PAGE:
How Baton Rouge does ‘dopamine decor’

Style trends can be ephemeral, but a viral new one aims to be more than a passing fad.

“Dopamine decor,” as it has been coined on social media, is all about building a catalog of fun, timeless decor It embraces personality and whimsy and rejects fleeting trends and overconsumption. This philosophy calls for homeowners and renters alike to be intentional with purchases, so they dress their space with items that bring them joy.

Dopamine decor has no rules. As long as you decorate with things that make you happy, you’re doing it right. We sat down with Rachel Cannon of Rachel Cannon Limited to chat about how Baton Rougeans can implement dopamine decor at home. Turn the page for her answers, illustrated in photos of spaces she designed.

Answers have been edited for clarity and brevity.

What is dopamine decor?

“The cousin of dopamine dressing: wearing what makes you happy, despite what trend manufacturers are telling you to love. In this case, your interiors highlight your quirkiness and personality, no matter what the fast decor culture is shouting from the sidelines. With the influence social media has over trend cycles, I think consumers are realizing the importance of finding their own voice within the noise. I don’t want to go home to a house that looks like anyone else’s—and I don’t think most people do. We’ve been fed a steady stream of white interiors for about 10 years. While it’s certainly pretty, it’s not for everyone. People are ready to embrace style that isn’t handed to them in such a tidy package.”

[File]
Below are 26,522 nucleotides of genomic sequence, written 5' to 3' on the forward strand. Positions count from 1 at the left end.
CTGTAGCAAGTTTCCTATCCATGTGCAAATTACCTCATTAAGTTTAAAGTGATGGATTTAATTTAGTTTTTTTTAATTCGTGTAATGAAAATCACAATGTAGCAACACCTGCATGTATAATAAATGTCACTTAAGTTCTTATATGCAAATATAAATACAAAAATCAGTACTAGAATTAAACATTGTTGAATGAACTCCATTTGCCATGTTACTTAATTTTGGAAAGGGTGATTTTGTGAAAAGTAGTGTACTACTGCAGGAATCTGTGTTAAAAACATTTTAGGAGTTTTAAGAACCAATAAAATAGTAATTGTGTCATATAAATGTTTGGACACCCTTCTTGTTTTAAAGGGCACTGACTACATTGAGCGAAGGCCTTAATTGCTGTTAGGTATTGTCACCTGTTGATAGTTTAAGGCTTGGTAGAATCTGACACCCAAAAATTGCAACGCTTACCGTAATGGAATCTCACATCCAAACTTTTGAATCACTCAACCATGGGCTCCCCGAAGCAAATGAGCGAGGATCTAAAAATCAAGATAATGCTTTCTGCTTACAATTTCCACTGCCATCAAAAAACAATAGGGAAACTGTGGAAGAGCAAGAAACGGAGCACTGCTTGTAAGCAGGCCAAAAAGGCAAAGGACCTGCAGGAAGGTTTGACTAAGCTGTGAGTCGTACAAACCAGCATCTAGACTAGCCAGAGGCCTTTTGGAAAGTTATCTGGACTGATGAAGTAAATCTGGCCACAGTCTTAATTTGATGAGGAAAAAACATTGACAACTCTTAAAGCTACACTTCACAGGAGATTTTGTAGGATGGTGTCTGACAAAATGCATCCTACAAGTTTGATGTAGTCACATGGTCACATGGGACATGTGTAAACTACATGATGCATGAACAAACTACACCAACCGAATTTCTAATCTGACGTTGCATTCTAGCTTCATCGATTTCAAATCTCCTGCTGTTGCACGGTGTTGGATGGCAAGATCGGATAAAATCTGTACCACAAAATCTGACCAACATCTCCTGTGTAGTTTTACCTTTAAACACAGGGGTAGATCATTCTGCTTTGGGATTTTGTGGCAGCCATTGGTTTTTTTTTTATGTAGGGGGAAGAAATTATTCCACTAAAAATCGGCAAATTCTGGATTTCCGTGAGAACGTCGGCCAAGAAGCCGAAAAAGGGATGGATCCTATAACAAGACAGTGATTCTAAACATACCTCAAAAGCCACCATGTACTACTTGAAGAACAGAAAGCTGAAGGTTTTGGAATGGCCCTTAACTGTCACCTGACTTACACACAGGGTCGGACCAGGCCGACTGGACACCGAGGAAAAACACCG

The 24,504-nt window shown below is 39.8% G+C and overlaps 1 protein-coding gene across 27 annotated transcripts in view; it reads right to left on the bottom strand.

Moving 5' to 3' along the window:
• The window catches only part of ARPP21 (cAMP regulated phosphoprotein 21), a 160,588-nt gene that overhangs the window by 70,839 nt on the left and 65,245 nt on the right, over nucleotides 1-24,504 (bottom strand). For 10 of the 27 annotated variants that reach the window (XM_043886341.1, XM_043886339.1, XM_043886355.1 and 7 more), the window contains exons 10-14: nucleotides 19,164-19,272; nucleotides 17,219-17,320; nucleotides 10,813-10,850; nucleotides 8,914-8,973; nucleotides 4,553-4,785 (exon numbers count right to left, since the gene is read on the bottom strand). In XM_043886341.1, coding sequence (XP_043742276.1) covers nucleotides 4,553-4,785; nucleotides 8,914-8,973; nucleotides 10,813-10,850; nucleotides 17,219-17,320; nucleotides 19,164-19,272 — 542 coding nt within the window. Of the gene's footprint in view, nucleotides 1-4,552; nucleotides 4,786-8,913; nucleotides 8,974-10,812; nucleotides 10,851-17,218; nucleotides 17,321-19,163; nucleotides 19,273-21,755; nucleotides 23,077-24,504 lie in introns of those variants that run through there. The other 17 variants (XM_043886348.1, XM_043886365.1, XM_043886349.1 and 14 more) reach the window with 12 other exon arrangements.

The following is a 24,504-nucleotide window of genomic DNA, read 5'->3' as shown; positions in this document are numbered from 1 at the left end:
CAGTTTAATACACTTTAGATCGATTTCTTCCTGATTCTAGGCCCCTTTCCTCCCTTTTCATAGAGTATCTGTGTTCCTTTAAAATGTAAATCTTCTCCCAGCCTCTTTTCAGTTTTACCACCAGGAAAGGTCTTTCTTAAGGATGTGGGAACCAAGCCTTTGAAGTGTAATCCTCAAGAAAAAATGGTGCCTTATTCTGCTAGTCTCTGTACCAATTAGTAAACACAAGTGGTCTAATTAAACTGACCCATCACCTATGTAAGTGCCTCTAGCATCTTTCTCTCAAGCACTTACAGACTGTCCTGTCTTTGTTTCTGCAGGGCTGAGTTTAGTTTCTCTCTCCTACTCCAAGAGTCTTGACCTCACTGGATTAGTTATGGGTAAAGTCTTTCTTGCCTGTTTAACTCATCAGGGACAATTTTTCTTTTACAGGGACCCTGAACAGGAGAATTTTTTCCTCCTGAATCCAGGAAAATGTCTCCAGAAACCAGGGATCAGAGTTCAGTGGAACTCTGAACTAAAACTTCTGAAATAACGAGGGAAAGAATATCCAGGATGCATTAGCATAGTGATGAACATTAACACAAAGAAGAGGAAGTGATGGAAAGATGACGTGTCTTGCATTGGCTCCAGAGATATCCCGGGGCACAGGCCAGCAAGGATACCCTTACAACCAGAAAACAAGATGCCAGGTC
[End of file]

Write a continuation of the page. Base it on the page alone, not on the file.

Cannon’s own home

How can we approach this philosophy like a designer? What items in your home classify as dopamine decor?

”Custom furnishings are really our sweet spot. It’s the way we incorporate color and pattern that gives our interiors a joyful aesthetic. A sofa is just a sofa until you upholster it in cheetah print velvet. I have a couple of salon walls in my home that mix original artwork with prints. I have a Louise Gaskill Murano glass chandelier in my dining room that I designed with her, and it’s like a work of art. I have a sculpture my second grade teacher, Linda Jeffers, made for one of her Baton Rouge Gallery shows. It’s special because she was a favorite teacher, and reconnecting with her via Facebook was so great.”

Since it’s ultimately still a trend, will dopamine decor ever go out of style?

”No. I don’t think it needed a moniker, but since we’ve given it one, someone will inevitably declare it to be ’over.’ Don’t listen. That’s fast-fashion trying to monetize our fear of being out of style. The life cycle of trends has been made so much shorter due to influencers. The minute you replicate one, it’s already out of style. Instead, go wild. Don’t buy the beige sofa. Buy the blue one. Paint the cabinets that everyone said you couldn’t. If it’s what your heart wants, take the leap, and tune everything else out.”

Is this move toward bold, colorful design connected to spending more time at home during the pandemic?

”I have said that we all realized during the pandemic that our homes are not really designed for us to be in them; they’re designed for us to be somewhere else most of the time. With all that time to just look at our walls, a lot of people realized they hadn’t given much thought or consideration to the design, and they prioritized making those spaces much more personal. RCL Interiors wasn’t happy that it took a pandemic to make that change, but we were glad to see clients coming to us with requests that indicated that they were tired of just following along with what the social media machine churns out.”

This article was originally published in the August 2023 issue of 225 magazine.